The Ex-Hustlers – Dirty Haiku

The Ex-Hustlers
Dirty Haiku

Sometimes it’s the music reviewer’s lot in life to feel like a 10th grade English teacher who has a stack of papers to grade: you know your job is highly arbitrary, probably influenced way too much by your biases, and arguably irrelevant. Most of the grades you give out are probably not exactly glowing, but you try to remain as objective and positive as you can. After all, you’re analyzing something that someone (ideally) put a lot of work into and probably takes some amount of pride in. You’d rather be reading Hemingway (or listening to the Beatles), but you keep reading or listening just in case you might find something surprising. Plus, it’s your job, and it’s not exactly without its perks.
Because seven out of 10 discs that slide into your mailbox are mediocre at best, you try to reward an honest effort. Happily, Portland’s Ex-Hustlers earn points on this part of the checklist. Their somewhat middle-of-the-road aesthetic, dubbed by some as “indie pop with a head cold,” borrows heavily from the camps of Pavement, Built to Spill, and Guided By Voices, but is enthusiastic and altogether sincere. Vocalist Matt Howell has the standard indie rock voice, perfect for the way he talks/sings his lyrics with Stephen Malkamus’ phrasing, though most are noticeably free of the latter’s wit and obscurity. Lines like “I can tell by your eyes and the bumps on my skull that you and I would be wonderful” or “I’m drunk and I’ve got a time machine” are delivered with no sense of irony from these stone-cold romantics. In short, it’s evident that the Ex-Hustlers have had some troubles with their girlfriends, with nearly every song here being some form of tribute or plea to a former lover. Criticizing this makes me feel like the teacher who dumps on a student for writing about his parent’s divorce, however.
Honestly, you can easily get burnt out on indie rock albums. Let’s face it, everyday it gets harder to do something interesting with two guitars, bass, and drums. Displaying musical talent really isn’t enough, and the extra margin has to be made up with personality or simple blind ambition. And while this is potentially the easiest factor to bring under your artistic control, as it depends little on technical proficiency or skillful innovation, it’s the missing factor for most artists. The Ex-Hustlers are a solid band, but solid bands rarely steal headlines.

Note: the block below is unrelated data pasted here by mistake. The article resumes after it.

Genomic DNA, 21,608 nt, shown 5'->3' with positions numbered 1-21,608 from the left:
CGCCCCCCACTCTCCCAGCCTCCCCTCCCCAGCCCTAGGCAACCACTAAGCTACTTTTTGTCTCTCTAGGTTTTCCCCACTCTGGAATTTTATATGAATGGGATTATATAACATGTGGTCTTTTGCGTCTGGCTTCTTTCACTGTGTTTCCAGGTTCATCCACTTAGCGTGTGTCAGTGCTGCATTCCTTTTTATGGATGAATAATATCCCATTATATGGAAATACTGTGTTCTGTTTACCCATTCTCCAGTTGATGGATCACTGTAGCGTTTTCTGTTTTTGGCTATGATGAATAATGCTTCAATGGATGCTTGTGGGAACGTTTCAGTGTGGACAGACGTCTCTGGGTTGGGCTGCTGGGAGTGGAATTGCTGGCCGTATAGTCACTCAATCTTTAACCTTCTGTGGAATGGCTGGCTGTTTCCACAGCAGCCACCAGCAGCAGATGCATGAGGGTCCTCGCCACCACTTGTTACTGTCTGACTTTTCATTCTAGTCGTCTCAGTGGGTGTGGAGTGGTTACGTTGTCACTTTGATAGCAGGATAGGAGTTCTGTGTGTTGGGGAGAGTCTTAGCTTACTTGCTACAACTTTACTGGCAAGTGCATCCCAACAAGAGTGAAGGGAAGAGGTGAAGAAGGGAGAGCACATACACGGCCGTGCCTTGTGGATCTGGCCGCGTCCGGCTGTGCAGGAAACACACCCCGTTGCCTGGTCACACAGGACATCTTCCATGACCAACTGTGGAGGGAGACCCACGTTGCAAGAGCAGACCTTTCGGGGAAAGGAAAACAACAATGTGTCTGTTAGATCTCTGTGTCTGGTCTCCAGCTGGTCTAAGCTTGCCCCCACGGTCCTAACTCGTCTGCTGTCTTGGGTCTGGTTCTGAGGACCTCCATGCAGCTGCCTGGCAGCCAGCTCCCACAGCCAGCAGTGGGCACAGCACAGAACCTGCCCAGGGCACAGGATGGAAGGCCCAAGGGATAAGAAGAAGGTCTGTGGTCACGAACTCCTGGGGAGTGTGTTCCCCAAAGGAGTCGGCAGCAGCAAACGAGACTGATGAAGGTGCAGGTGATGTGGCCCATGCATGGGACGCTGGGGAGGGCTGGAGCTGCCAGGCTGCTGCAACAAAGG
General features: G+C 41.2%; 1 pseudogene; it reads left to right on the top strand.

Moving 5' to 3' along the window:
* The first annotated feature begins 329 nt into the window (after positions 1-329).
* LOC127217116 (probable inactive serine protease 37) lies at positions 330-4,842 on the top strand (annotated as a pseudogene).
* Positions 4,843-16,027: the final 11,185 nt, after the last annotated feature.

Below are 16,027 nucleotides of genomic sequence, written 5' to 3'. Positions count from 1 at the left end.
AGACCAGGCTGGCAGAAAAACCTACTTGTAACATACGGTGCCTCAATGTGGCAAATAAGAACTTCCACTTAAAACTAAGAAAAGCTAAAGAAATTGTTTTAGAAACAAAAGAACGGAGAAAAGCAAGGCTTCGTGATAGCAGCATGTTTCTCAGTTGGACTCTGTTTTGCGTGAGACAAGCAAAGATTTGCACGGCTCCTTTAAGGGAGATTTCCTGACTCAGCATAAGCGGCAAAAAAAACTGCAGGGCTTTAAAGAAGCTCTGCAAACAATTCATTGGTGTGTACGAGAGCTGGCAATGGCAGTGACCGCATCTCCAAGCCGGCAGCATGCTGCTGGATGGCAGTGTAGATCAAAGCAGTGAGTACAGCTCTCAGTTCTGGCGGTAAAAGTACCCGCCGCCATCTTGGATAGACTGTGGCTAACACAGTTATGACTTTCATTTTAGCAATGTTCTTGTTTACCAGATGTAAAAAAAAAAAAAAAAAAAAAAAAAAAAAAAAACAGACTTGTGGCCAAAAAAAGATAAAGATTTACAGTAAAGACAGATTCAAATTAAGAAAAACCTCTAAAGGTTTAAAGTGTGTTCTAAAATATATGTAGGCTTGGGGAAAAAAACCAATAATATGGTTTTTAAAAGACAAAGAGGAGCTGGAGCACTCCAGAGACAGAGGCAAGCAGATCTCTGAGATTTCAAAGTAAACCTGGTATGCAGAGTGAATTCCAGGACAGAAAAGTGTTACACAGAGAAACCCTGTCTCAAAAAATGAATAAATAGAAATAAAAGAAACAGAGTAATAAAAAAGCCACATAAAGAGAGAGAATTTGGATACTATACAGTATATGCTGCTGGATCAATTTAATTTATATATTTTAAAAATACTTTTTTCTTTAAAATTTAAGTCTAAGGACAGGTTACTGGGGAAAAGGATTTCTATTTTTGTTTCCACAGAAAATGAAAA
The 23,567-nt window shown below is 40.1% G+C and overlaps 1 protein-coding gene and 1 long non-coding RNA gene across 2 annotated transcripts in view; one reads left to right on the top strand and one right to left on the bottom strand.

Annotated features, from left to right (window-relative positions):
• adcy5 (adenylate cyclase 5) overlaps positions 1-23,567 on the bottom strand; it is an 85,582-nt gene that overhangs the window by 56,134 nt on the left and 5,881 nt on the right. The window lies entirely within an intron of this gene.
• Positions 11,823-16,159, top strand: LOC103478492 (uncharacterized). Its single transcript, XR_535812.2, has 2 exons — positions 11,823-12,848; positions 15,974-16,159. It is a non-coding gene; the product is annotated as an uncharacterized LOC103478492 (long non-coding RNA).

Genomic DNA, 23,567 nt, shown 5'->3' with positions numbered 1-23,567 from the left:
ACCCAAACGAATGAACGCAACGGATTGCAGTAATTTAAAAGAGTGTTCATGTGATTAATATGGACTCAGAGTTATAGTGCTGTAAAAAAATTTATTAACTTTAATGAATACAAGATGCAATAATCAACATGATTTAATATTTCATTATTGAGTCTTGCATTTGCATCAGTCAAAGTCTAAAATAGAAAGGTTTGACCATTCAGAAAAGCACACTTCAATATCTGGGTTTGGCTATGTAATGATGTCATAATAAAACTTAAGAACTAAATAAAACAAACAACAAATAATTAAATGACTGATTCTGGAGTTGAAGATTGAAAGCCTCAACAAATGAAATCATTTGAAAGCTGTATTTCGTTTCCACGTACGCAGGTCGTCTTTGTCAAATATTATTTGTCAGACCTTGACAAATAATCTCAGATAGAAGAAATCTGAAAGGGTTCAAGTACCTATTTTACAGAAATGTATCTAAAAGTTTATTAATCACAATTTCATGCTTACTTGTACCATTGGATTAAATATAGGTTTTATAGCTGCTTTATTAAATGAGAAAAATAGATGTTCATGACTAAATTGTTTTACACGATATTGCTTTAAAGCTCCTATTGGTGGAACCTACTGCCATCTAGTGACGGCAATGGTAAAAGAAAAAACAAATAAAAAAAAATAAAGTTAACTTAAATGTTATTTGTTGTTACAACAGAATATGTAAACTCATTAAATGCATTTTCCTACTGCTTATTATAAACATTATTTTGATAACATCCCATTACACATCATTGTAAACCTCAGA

Still, some of these songs are darn good. The Ex-Hustlers have an excellent grasp of the soft-loud dynamic, use deft tempo changes and write great angular guitar melodies. They’re not completely without their quirks, either, and make ventures down some well-worn indie side roads, with the country-tinged “RE: Telekinesis” and the acoustic guitar and moog coda in “(love theme from) Lick the Lake.” Still, nothing here is particularly distinguishing. Music shouldn’t be a restrictive process, and you shouldn’t be afraid to make the loudest, most obnoxious sound you can imagine. Heck, the Butthole Surfers have had a long life largely doing only that. I’m not saying you have to rewrite the Book of Rock, but it never hurt to try to put your own stamp on it. At 55 minutes, Dirty Haiku reads like a five-page essay that could have said everything necessary in three.
In the end, it’s hard, and potentially hypocritical, to grade another human being. Especially when considering that most music reviewers, to my experience, are either failed or struggling musicians themselves. No doubt, I give the music critic profession too much credit. Reviewers don’t have the same kind of suffocating control over someone’s future as a teaching professional, and I doubt a bad review stings like getting back a research paper covered with red ink. So, I grudgingly drop the Ex-Hustlers in the B- to C+ category and feel dirty for doing so.